If there is one topic that captures senior managers’ attention, it’s profitability. If you’re trying to build a comprehensive work program and move to a more-planned environment, then your success in winning support for these will hinge on how well you can demonstrate a positive impact on the maintenance budget and ultimately a significant improvement to the company’s overall bottom line.
A detailed work program and corresponding multiyear budget entered into your CMMS can help you answer questions such as, “How many people will be needed over the next few years, and what skills will they need to have, to accomplish all of the maintenance and non-maintenance work anticipated?” More-sophisticated CMMS packages also let users drill down on a budget and work program to see what happens if adjustments are made to individual job plans.
How can you create and manage a better, more-comprehensive budget? Start with these six key steps.
Define budget work types
A high-level, multiyear budget should provide a summary for each of the following maintenance work types:
- UBM – Use-based maintenance, triggered by a time interval, a meter reading, or an event.
- CBM – Condition-based maintenance, triggered by a condition falling outside of a defined upper control limit, lower control limit, or trend.
- FBM – Failure-based maintenance, triggered by the inoperability of an asset.
- Cases: Corrective work – A case is initiated when the unexpected happens. Sometimes corrective work is required to address the problem in the short-term, such as temporarily fixing an unexpected pipe leak.
- Cases: Work to prevent recurrence – Once a case is investigated, analyzed, and risk-assessed, there may be a need for additional work (such as a new inspection) to prevent recurrence.
The maintenance budget should also include non-maintenance work types such as capital projects, demand work, safety meetings, travel time, and training.
Maintenance management should allocate a certain percentage of their budget to improvement projects, such as Lean, Six Sigma, or CMMS upgrade or replacement. In addition, there should be a line item for contingency, as no one can be 100% accurate in budgeting, especially across multiple years. However, contingency should be carefully managed, with escalating approval levels required whenever contingency dollars are requested.
Define budget reporting periods
Although not necessarily on a single report, possible columns on the budget that define comparative reporting periods are current month, year-to-date, and rolling 12 months. For each period, the budget should report on original estimate, latest estimate, actual, and variance, for dollars and percentage breakdown. As well, current year can be compared to the same period last year. Finally, future years can be budgeted and compared to the current year plan, for at least one to three years out. Some asset-intensive companies with extensive regulatory requirements may wish to prepare budgets for a longer time horizon, such as five, ten, or more years into the future.
Start with critical job plans
Building a comprehensive budget starts with establishing job plans for all maintenance work to be done over the next few years, under the assumption that maintenance work should be 100% planned. Starting with the most critical assets, determine which maintenance policy (i.e., UBM vs. CBM vs. FBM) provides the right balance of risk and cost. Develop detailed job plans accordingly, outlining tasks, steps, skills required, estimated hours, materials and special tools needed, safety procedures, and so on.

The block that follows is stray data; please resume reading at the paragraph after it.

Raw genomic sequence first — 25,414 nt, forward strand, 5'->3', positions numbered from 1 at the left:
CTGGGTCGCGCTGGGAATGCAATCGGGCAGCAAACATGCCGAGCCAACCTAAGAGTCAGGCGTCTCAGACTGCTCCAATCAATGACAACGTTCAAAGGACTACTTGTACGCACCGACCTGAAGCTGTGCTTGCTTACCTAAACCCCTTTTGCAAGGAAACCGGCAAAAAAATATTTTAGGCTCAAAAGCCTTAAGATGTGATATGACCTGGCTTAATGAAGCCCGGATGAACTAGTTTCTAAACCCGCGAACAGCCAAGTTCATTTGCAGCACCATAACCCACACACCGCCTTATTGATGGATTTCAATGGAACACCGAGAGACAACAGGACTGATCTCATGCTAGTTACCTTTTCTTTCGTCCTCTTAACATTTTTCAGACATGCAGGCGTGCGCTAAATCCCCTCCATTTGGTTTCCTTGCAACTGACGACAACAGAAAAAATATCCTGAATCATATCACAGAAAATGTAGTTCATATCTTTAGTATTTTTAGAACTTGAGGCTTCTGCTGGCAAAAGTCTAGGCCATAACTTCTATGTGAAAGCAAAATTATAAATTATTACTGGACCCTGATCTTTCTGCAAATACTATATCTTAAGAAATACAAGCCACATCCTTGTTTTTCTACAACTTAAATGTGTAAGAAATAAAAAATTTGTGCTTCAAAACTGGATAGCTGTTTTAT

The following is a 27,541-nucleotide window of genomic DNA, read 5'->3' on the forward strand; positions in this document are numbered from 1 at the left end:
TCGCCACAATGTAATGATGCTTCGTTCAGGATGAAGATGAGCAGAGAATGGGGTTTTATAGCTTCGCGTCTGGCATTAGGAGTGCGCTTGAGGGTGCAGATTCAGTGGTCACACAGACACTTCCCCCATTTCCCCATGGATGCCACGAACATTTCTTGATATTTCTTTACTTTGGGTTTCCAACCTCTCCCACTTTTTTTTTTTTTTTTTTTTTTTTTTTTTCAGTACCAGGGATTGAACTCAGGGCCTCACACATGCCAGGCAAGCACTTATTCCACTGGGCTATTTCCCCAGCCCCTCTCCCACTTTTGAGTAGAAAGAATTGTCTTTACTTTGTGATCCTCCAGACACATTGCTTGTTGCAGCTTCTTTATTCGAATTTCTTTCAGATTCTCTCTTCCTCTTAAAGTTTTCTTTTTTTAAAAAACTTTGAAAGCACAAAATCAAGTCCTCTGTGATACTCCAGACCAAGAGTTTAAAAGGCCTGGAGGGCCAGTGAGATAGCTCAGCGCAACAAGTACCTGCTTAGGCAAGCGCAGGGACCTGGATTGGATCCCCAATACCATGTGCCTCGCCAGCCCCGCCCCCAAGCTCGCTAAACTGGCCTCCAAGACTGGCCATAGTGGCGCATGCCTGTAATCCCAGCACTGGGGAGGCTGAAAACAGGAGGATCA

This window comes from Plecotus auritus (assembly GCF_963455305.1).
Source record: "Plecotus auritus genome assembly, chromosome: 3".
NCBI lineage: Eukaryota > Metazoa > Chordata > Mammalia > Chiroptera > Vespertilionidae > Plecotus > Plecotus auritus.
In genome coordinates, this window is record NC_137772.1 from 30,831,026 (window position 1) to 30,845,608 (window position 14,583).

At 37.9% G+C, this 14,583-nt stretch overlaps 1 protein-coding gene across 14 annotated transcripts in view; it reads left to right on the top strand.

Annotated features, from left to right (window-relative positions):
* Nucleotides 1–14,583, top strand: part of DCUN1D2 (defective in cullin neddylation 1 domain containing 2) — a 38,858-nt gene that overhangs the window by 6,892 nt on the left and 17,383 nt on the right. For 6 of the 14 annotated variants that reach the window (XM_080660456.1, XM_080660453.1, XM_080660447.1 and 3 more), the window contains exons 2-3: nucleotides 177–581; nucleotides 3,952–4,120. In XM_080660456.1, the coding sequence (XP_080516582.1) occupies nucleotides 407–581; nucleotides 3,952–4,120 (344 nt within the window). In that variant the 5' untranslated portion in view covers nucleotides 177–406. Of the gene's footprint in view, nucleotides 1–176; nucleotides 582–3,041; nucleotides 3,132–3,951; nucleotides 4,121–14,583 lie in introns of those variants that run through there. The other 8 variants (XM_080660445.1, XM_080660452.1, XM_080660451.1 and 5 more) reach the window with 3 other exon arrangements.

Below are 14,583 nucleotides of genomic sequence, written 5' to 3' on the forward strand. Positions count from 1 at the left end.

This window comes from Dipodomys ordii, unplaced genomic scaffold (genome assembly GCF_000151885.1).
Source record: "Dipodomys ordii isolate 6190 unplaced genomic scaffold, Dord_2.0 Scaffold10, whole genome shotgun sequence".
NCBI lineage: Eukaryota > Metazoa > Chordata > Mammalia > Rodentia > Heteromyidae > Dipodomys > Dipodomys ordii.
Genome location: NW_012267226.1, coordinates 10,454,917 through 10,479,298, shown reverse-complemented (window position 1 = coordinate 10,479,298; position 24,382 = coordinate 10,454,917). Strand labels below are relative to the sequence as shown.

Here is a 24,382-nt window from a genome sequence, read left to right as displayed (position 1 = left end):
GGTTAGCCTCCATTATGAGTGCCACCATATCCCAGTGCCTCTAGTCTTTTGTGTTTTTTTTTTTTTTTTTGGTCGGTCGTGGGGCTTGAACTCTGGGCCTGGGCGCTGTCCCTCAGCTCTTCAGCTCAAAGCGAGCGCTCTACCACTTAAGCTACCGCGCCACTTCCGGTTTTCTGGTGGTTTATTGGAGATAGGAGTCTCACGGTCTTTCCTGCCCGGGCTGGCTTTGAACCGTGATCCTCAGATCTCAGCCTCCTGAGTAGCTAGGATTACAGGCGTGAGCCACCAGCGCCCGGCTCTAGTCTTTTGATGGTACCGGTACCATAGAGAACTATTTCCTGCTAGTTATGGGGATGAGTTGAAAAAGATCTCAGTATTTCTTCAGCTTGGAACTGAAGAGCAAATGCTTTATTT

Forecast time-based equivalence for all maintenance policies and cases
A frequency should be established for all job plans. This is straightforward for UBM, but it should also be forecasted for CBM and FBM in order to establish a budget. For example, you might not know when a given light bulb will fail, but you do expect to replace lights in your plant every 5 years or 20% each year. With respect to case work: Cases are typically forecasted based on previous experience. Your goal should be to reduce the number of cases over time. Investigating cases should help you improve your work program and see fewer surprises.
Adjust as needed, but maintain tight control
Numerous factors will play on your long-term plan, forecasted failures, and even your short-term schedule. These include aging factors such as environmental conditions, throughput, number of setups/changeovers, quality of raw material, and operator adjustments; equipment utilization; adherence to maintenance schedule; and operator/maintainer errors. If forecasts change and less maintenance is required, the unused budget allocation should automatically flow to the “contingency” line item. If the budget needs to increase, a formal approval and escalation process should be established to ensure tight control over the contingency budget, for each cost center and across the enterprise. Changes should be approved based on a balance of cost versus risk, after reviewing options such as deferring work, using external vs. in-house resources, or transferring work to another work center.
The CMMS should provide extensive drill-down capability to uncover the detail supporting the budget summary, trends, and variances reported. This requires a breakdown of labor hours and dollars, material costs, contract labor hours and dollars, contract material costs, special tools, overhead, and so on. There also should be a breakdown by period, G/L account code, trade/crew, shift, project/outage, maintainer, work type, work order, and job plan.
Hold people accountable
No matter how good your systems and reporting capability, the key is always your ability to hold people accountable for what the reports reveal. The budget and variance reports must drive behavior change, from senior management (e.g., provide adequate funding in support of the budget), to the shop floor (e.g., timely entry of accurate data).